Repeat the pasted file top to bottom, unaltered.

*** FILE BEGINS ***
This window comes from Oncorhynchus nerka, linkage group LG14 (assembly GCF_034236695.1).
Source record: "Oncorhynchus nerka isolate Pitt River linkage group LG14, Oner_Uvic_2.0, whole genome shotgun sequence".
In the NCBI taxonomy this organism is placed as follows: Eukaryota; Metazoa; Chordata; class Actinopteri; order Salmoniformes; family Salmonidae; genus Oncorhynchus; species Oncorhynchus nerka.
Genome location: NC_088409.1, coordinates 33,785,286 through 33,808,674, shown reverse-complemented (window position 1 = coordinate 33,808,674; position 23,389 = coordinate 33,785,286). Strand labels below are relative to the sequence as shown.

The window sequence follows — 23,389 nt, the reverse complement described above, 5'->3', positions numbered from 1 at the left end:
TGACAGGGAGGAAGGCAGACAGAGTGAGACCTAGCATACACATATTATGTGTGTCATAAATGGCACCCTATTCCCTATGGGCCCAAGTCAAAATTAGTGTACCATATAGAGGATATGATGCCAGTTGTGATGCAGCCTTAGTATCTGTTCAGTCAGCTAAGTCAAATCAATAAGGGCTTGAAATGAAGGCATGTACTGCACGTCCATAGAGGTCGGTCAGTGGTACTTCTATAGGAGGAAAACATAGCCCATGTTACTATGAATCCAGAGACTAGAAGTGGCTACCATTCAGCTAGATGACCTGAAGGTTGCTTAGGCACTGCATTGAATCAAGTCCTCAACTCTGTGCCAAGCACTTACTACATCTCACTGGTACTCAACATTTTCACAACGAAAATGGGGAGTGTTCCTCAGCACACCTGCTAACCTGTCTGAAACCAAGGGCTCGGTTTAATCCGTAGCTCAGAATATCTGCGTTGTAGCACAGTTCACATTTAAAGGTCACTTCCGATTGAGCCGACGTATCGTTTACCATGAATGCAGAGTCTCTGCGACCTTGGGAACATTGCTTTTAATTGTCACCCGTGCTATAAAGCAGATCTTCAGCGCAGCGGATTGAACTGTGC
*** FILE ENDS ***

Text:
This window comes from Oncorhynchus nerka, linkage group LG14 (assembly GCF_034236695.1).
Source record: "Oncorhynchus nerka isolate Pitt River linkage group LG14, Oner_Uvic_2.0, whole genome shotgun sequence".
In the NCBI taxonomy this organism is placed as follows: Eukaryota; Metazoa; Chordata; class Actinopteri; order Salmoniformes; family Salmonidae; genus Oncorhynchus; species Oncorhynchus nerka.
Genome location: NC_088409.1, coordinates 33,785,286 through 33,808,674, shown reverse-complemented (window position 1 = coordinate 33,808,674; position 23,389 = coordinate 33,785,286). Strand labels below are relative to the sequence as shown.

The window sequence follows — 23,389 nt, the reverse complement described above, 5'->3', positions numbered from 1 at the left end:
TGACAGGGAGGAAGGCAGACAGAGTGAGACCTAGCATACACATATTATGTGTGTCATAAATGGCACCCTATTCCCTATGGGCCCAAGTCAAAATTAGTGTACCATATAGAGGATATGATGCCAGTTGTGATGCAGCCTTAGTATCTGTTCAGTCAGCTAAGTCAAATCAATAAGGGCTTGAAATGAAGGCATGTACTGCACGTCCATAGAGGTCGGTCAGTGGTACTTCTATAGGAGGAAAACATAGCCCATGTTACTATGAATCCAGAGACTAGAAGTGGCTACCATTCAGCTAGATGACCTGAAGGTTGCTTAGGCACTGCATTGAATCAAGTCCTCAACTCTGTGCCAAGCACTTACTACATCTCACTGGTACTCAACATTTTCACAACGAAAATGGGGAGTGTTCCTCAGCACACCTGCTAACCTGTCTGAAACCAAGGGCTCGGTTTAATCCGTAGCTCAGAATATCTGCGTTGTAGCACAGTTCACATTTAAAGGTCACTTCCGATTGAGCCGACGTATCGTTTACCATGAATGCAGAGTCTCTGCGACCTTGGGAACATTGCTTTTAATTGTCACCCGTGCTATAAAGCAGATCTTCAGCGCAGCGGATTGAACTGTGC